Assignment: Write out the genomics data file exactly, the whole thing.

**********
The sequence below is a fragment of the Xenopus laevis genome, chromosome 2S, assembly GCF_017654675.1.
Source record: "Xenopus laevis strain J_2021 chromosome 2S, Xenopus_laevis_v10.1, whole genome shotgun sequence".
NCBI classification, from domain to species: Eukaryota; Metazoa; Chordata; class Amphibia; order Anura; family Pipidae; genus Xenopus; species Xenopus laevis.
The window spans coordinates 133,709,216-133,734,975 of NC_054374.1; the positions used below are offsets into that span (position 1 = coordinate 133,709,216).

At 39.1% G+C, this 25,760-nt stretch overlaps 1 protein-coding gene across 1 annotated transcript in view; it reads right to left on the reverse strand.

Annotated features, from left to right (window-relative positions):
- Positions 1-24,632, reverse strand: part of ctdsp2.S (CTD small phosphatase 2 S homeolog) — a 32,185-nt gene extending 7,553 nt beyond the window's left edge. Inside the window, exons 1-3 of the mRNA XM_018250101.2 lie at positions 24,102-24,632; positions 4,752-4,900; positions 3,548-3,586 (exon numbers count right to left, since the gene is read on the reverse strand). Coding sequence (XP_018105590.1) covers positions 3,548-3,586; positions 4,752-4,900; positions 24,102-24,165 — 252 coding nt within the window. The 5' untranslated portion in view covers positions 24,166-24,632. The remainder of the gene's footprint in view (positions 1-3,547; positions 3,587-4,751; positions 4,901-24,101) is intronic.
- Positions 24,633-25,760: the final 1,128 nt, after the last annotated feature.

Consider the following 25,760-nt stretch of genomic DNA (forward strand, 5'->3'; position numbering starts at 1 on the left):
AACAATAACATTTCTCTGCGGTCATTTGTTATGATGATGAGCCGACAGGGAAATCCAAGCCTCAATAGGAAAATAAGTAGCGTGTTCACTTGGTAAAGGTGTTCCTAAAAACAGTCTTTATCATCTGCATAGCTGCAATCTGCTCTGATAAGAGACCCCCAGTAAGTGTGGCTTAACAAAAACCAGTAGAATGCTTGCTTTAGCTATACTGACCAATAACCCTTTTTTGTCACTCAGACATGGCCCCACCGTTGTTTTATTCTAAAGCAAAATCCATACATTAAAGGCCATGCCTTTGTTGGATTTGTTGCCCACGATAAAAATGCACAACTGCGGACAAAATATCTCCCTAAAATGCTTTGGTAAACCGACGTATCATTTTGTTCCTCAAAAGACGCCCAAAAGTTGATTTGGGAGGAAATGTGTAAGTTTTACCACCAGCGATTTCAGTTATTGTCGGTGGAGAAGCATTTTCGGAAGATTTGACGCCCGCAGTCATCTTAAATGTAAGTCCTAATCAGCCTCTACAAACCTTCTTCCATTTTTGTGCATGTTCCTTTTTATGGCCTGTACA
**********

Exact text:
The sequence below is a fragment of the Xenopus laevis genome, chromosome 2S, assembly GCF_017654675.1.
Source record: "Xenopus laevis strain J_2021 chromosome 2S, Xenopus_laevis_v10.1, whole genome shotgun sequence".
NCBI classification, from domain to species: Eukaryota; Metazoa; Chordata; class Amphibia; order Anura; family Pipidae; genus Xenopus; species Xenopus laevis.
The window spans coordinates 133,709,216-133,734,975 of NC_054374.1; the positions used below are offsets into that span (position 1 = coordinate 133,709,216).

At 39.1% G+C, this 25,760-nt stretch overlaps 1 protein-coding gene across 1 annotated transcript in view; it reads right to left on the reverse strand.

Annotated features, from left to right (window-relative positions):
- Positions 1-24,632, reverse strand: part of ctdsp2.S (CTD small phosphatase 2 S homeolog) — a 32,185-nt gene extending 7,553 nt beyond the window's left edge. Inside the window, exons 1-3 of the mRNA XM_018250101.2 lie at positions 24,102-24,632; positions 4,752-4,900; positions 3,548-3,586 (exon numbers count right to left, since the gene is read on the reverse strand). Coding sequence (XP_018105590.1) covers positions 3,548-3,586; positions 4,752-4,900; positions 24,102-24,165 — 252 coding nt within the window. The 5' untranslated portion in view covers positions 24,166-24,632. The remainder of the gene's footprint in view (positions 1-3,547; positions 3,587-4,751; positions 4,901-24,101) is intronic.
- Positions 24,633-25,760: the final 1,128 nt, after the last annotated feature.

Consider the following 25,760-nt stretch of genomic DNA (forward strand, 5'->3'; position numbering starts at 1 on the left):
AACAATAACATTTCTCTGCGGTCATTTGTTATGATGATGAGCCGACAGGGAAATCCAAGCCTCAATAGGAAAATAAGTAGCGTGTTCACTTGGTAAAGGTGTTCCTAAAAACAGTCTTTATCATCTGCATAGCTGCAATCTGCTCTGATAAGAGACCCCCAGTAAGTGTGGCTTAACAAAAACCAGTAGAATGCTTGCTTTAGCTATACTGACCAATAACCCTTTTTTGTCACTCAGACATGGCCCCACCGTTGTTTTATTCTAAAGCAAAATCCATACATTAAAGGCCATGCCTTTGTTGGATTTGTTGCCCACGATAAAAATGCACAACTGCGGACAAAATATCTCCCTAAAATGCTTTGGTAAACCGACGTATCATTTTGTTCCTCAAAAGACGCCCAAAAGTTGATTTGGGAGGAAATGTGTAAGTTTTACCACCAGCGATTTCAGTTATTGTCGGTGGAGAAGCATTTTCGGAAGATTTGACGCCCGCAGTCATCTTAAATGTAAGTCCTAATCAGCCTCTACAAACCTTCTTCCATTTTTGTGCATGTTCCTTTTTATGGCCTGTACA